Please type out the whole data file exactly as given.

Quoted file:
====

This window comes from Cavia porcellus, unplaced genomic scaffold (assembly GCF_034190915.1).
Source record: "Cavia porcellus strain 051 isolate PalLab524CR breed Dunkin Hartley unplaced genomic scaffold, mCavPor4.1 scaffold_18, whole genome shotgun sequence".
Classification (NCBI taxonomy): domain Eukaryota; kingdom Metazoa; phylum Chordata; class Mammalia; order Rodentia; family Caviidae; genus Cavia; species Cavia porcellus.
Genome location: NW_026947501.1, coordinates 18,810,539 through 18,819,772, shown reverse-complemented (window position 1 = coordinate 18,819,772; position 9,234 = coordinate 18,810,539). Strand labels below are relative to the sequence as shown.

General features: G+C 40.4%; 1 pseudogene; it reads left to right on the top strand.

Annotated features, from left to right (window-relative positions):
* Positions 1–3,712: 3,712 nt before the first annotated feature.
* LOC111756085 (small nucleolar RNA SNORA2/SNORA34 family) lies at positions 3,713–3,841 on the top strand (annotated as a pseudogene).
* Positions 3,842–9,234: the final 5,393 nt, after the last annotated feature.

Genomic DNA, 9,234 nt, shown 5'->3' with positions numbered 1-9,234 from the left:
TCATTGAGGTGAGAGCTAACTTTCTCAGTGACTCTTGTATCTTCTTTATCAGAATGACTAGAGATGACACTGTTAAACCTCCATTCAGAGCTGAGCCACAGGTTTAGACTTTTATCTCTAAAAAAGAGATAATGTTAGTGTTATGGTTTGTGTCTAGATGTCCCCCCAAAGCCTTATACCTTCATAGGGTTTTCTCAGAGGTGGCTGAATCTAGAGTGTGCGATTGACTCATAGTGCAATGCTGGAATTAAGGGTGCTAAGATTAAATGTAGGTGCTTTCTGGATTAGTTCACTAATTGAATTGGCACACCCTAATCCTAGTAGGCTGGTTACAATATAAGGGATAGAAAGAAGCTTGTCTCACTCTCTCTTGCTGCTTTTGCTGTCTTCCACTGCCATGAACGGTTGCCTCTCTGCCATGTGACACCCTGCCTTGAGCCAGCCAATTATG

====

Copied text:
This window comes from Cavia porcellus, unplaced genomic scaffold (assembly GCF_034190915.1).
Source record: "Cavia porcellus strain 051 isolate PalLab524CR breed Dunkin Hartley unplaced genomic scaffold, mCavPor4.1 scaffold_18, whole genome shotgun sequence".
Classification (NCBI taxonomy): domain Eukaryota; kingdom Metazoa; phylum Chordata; class Mammalia; order Rodentia; family Caviidae; genus Cavia; species Cavia porcellus.
Genome location: NW_026947501.1, coordinates 18,810,539 through 18,819,772, shown reverse-complemented (window position 1 = coordinate 18,819,772; position 9,234 = coordinate 18,810,539). Strand labels below are relative to the sequence as shown.

General features: G+C 40.4%; 1 pseudogene; it reads left to right on the top strand.

Annotated features, from left to right (window-relative positions):
* Positions 1–3,712: 3,712 nt before the first annotated feature.
* LOC111756085 (small nucleolar RNA SNORA2/SNORA34 family) lies at positions 3,713–3,841 on the top strand (annotated as a pseudogene).
* Positions 3,842–9,234: the final 5,393 nt, after the last annotated feature.

Genomic DNA, 9,234 nt, shown 5'->3' with positions numbered 1-9,234 from the left:
TCATTGAGGTGAGAGCTAACTTTCTCAGTGACTCTTGTATCTTCTTTATCAGAATGACTAGAGATGACACTGTTAAACCTCCATTCAGAGCTGAGCCACAGGTTTAGACTTTTATCTCTAAAAAAGAGATAATGTTAGTGTTATGGTTTGTGTCTAGATGTCCCCCCAAAGCCTTATACCTTCATAGGGTTTTCTCAGAGGTGGCTGAATCTAGAGTGTGCGATTGACTCATAGTGCAATGCTGGAATTAAGGGTGCTAAGATTAAATGTAGGTGCTTTCTGGATTAGTTCACTAATTGAATTGGCACACCCTAATCCTAGTAGGCTGGTTACAATATAAGGGATAGAAAGAAGCTTGTCTCACTCTCTCTTGCTGCTTTTGCTGTCTTCCACTGCCATGAACGGTTGCCTCTCTGCCATGTGACACCCTGCCTTGAGCCAGCCAATTATG